An artist's rendering shows the new structures on the west, south and east sides of Notre Dame
Touchdown Jesus will oversee a $400 million Campus Crossroads Project from his perch overlooking the north end of Notre Dame Stadium. While his space will go untouched, three new academic buildings, totaling 750,000 square feet of space, will tie directly into Notre Dame’s 80,795-seat football stadium, upgrading student experiences, academics and the stadium itself.
Construction is expected to commence once the school raises enough cash, which Rev. John I. Jenkins, Notre Dame’s president, says he’s “certain” will happen because past projects have also been funded by "remarkable generosity." The buildings should take 33 months to complete. Once they're finished, the 84-year-old collegiate gothic-style stadium will have modern amenities added on three sides.
A new building attaching to the west side of the stadium will hold student life services, a recreation center and a career center. With a large ballroom capable of holding 500 people, the building can also host large functions. On the east side, a new building will house both the anthropology and psychology departments, as well as a digital media center.
With nine-story structures on both the east and west sides of the stadium, Notre Dame will also be able to add 3,000 to 4,000 indoor and outdoor club-level premium seats on three levels -- likely stretching the stadium's capacity to somewhere around 84,000 -- with terraces on each building offering up views of both the campus and the playing field. When football is not being played, Notre Dame plans for the stadium-related features to be available for both community and campus use.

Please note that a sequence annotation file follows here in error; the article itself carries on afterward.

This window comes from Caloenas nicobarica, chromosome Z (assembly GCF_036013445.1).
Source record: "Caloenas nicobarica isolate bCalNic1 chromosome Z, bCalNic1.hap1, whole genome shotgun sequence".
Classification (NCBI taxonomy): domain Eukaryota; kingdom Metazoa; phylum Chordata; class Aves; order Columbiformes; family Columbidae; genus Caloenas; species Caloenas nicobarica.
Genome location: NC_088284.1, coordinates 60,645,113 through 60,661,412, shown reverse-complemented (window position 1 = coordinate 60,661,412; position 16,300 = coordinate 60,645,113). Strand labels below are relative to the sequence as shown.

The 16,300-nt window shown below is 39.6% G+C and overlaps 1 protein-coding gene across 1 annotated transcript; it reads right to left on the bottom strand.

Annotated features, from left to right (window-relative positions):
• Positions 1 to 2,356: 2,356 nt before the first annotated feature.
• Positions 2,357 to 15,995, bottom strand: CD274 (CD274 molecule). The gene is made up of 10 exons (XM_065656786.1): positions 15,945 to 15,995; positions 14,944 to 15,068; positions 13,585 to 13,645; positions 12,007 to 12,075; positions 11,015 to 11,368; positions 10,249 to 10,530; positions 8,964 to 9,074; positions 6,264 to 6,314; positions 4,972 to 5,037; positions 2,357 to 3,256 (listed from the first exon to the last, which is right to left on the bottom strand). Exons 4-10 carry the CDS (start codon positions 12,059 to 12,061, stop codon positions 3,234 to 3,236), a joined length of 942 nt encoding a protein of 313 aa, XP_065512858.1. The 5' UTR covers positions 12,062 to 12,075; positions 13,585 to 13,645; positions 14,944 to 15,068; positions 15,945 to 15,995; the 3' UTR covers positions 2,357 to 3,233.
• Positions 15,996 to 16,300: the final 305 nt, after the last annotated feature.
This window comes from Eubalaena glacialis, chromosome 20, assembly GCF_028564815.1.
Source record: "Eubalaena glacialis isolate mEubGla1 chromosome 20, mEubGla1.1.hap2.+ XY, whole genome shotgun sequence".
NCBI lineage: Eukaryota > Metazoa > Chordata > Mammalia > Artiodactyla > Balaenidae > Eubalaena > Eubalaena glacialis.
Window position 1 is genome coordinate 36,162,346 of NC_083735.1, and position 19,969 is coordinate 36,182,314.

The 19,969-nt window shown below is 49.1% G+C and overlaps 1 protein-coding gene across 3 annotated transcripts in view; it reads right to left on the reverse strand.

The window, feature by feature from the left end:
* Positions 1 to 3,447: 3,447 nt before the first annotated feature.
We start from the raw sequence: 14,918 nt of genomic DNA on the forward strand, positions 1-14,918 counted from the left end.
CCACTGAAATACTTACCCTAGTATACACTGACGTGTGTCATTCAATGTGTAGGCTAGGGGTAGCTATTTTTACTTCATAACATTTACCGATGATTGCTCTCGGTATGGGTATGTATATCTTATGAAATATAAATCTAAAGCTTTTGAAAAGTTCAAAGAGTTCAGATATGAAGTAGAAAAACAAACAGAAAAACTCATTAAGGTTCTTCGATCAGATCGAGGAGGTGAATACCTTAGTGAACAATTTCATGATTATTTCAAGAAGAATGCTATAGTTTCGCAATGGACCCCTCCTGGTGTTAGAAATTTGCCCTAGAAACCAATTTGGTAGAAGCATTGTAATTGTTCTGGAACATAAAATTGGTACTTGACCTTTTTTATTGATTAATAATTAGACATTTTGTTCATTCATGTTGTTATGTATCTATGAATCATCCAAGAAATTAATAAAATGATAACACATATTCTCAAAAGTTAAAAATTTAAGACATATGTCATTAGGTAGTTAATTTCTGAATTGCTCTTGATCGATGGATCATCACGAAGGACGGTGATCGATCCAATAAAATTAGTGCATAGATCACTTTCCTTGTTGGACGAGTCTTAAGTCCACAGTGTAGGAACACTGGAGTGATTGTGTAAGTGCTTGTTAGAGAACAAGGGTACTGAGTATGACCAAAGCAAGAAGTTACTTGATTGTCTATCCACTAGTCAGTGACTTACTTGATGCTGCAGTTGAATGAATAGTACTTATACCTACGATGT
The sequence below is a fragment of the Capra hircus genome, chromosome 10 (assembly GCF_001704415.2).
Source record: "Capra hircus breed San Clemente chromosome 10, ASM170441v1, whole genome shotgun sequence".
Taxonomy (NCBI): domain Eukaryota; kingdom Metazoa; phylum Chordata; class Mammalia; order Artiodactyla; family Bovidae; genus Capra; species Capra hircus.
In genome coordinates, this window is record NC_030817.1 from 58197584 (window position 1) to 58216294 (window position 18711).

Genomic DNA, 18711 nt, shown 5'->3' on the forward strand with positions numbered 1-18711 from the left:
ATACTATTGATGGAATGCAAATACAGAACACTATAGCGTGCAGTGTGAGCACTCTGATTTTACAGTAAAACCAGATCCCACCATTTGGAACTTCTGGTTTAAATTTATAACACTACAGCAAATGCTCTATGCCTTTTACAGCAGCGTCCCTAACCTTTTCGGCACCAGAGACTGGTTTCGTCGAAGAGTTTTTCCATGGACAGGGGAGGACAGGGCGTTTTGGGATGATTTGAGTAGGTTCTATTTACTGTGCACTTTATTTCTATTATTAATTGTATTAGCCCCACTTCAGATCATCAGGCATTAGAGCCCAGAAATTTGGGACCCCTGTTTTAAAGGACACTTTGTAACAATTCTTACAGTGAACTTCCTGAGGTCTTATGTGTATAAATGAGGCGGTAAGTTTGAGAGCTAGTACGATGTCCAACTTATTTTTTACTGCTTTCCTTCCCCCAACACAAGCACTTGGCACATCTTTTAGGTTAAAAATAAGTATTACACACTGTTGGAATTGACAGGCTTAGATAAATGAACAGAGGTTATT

Modernized concession facilities will also get woven into the new structures, and technological upgrades will include improved broadband coverage.
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The existing press box will get torn out and replaced by new seats, moving the press to the east side of the stadium. NBC Sports, however, will still broadcast from the west side.
On the south end of the stadium, a new six-story building will be built for the Department of Music and the Sacred Music at Notre Dame program. The structure will make room for the installation of a new scoreboard -- don’t fret, Notre Dame promises to steer clear of commercial signage or advertising -- and offer up a completely redesigned Frank Leahy Gate, creating what school officials call a “grand entrance to Notre Dame Stadium.” Don’t expect any additional seating on the south side, but there will be a “hospitality area” within the new building.
A decision on the future playing surface hasn’t been made.
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“The integrated nature of this project will maintain the compact walkability of campus, facilitate deeper connection and collaboration across the various units of the university, and offer an exciting addition to what we believe is the best on-campus student learning experience in the country,” Jenkins wrote in the letter to the campus community Wednesday.
With The S/L/A/M Collaborative leading the design, and with RATIO Architects and 360 Architecture helping with the sports-related aspects, the aesthetics of the new buildings will follow with the original design, inspired by coach Knute Rockne. There are simply some things Notre Dame will not change.
Tim Newcomb covers stadiums, design and technology for Sports Illustrated. Follow him on Twitter at @tdnewcomb.